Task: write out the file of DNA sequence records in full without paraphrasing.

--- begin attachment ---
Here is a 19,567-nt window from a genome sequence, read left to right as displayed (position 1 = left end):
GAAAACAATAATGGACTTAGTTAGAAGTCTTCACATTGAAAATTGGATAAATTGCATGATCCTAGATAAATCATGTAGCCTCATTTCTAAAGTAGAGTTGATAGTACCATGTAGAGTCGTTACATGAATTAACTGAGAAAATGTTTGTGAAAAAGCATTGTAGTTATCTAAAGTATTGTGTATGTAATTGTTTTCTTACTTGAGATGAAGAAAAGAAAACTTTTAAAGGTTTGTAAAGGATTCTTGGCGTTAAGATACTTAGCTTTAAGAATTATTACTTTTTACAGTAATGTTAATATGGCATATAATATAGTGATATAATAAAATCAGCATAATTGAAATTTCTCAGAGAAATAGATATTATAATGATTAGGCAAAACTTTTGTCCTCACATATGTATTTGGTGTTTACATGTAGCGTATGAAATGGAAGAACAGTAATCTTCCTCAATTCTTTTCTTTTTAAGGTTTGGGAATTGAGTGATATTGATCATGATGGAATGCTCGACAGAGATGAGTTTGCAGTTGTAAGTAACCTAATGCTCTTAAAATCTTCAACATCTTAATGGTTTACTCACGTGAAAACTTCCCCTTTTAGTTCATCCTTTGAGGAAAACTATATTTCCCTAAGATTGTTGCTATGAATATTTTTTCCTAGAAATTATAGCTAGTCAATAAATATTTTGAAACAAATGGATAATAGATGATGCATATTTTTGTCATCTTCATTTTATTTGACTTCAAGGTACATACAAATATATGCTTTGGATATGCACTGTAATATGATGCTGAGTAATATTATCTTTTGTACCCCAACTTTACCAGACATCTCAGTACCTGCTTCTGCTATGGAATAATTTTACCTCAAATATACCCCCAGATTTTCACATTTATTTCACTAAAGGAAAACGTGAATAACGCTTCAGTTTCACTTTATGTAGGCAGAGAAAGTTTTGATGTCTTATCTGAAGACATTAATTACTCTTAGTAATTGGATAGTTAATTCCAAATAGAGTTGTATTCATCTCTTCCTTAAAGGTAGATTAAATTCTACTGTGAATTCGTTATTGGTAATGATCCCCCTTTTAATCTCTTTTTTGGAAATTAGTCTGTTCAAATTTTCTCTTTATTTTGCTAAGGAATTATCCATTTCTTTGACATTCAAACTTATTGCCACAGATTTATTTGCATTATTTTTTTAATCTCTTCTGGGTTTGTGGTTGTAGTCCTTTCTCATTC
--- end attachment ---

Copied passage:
Here is a 19,567-nt window from a genome sequence, read left to right as displayed (position 1 = left end):
GAAAACAATAATGGACTTAGTTAGAAGTCTTCACATTGAAAATTGGATAAATTGCATGATCCTAGATAAATCATGTAGCCTCATTTCTAAAGTAGAGTTGATAGTACCATGTAGAGTCGTTACATGAATTAACTGAGAAAATGTTTGTGAAAAAGCATTGTAGTTATCTAAAGTATTGTGTATGTAATTGTTTTCTTACTTGAGATGAAGAAAAGAAAACTTTTAAAGGTTTGTAAAGGATTCTTGGCGTTAAGATACTTAGCTTTAAGAATTATTACTTTTTACAGTAATGTTAATATGGCATATAATATAGTGATATAATAAAATCAGCATAATTGAAATTTCTCAGAGAAATAGATATTATAATGATTAGGCAAAACTTTTGTCCTCACATATGTATTTGGTGTTTACATGTAGCGTATGAAATGGAAGAACAGTAATCTTCCTCAATTCTTTTCTTTTTAAGGTTTGGGAATTGAGTGATATTGATCATGATGGAATGCTCGACAGAGATGAGTTTGCAGTTGTAAGTAACCTAATGCTCTTAAAATCTTCAACATCTTAATGGTTTACTCACGTGAAAACTTCCCCTTTTAGTTCATCCTTTGAGGAAAACTATATTTCCCTAAGATTGTTGCTATGAATATTTTTTCCTAGAAATTATAGCTAGTCAATAAATATTTTGAAACAAATGGATAATAGATGATGCATATTTTTGTCATCTTCATTTTATTTGACTTCAAGGTACATACAAATATATGCTTTGGATATGCACTGTAATATGATGCTGAGTAATATTATCTTTTGTACCCCAACTTTACCAGACATCTCAGTACCTGCTTCTGCTATGGAATAATTTTACCTCAAATATACCCCCAGATTTTCACATTTATTTCACTAAAGGAAAACGTGAATAACGCTTCAGTTTCACTTTATGTAGGCAGAGAAAGTTTTGATGTCTTATCTGAAGACATTAATTACTCTTAGTAATTGGATAGTTAATTCCAAATAGAGTTGTATTCATCTCTTCCTTAAAGGTAGATTAAATTCTACTGTGAATTCGTTATTGGTAATGATCCCCCTTTTAATCTCTTTTTTGGAAATTAGTCTGTTCAAATTTTCTCTTTATTTTGCTAAGGAATTATCCATTTCTTTGACATTCAAACTTATTGCCACAGATTTATTTGCATTATTTTTTTAATCTCTTCTGGGTTTGTGGTTGTAGTCCTTTCTCATTC